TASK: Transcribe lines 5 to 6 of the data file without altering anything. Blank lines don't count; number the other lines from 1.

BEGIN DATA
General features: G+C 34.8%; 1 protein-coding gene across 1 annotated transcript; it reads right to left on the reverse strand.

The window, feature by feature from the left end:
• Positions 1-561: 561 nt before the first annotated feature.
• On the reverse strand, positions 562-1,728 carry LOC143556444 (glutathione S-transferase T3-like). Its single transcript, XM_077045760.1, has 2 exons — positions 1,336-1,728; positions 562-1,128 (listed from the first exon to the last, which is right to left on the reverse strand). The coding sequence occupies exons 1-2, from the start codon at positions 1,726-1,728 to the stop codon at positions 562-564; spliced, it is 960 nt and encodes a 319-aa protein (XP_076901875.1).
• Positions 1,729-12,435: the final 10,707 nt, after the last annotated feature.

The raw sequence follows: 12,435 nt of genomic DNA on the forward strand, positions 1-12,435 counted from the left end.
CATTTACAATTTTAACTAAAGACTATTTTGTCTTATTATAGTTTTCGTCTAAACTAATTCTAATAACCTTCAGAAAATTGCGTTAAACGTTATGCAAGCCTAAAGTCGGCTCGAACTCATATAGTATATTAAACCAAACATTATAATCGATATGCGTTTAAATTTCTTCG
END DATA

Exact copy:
• Positions 1,729-12,435: the final 10,707 nt, after the last annotated feature.

The raw sequence follows: 12,435 nt of genomic DNA on the forward strand, positions 1-12,435 counted from the left end.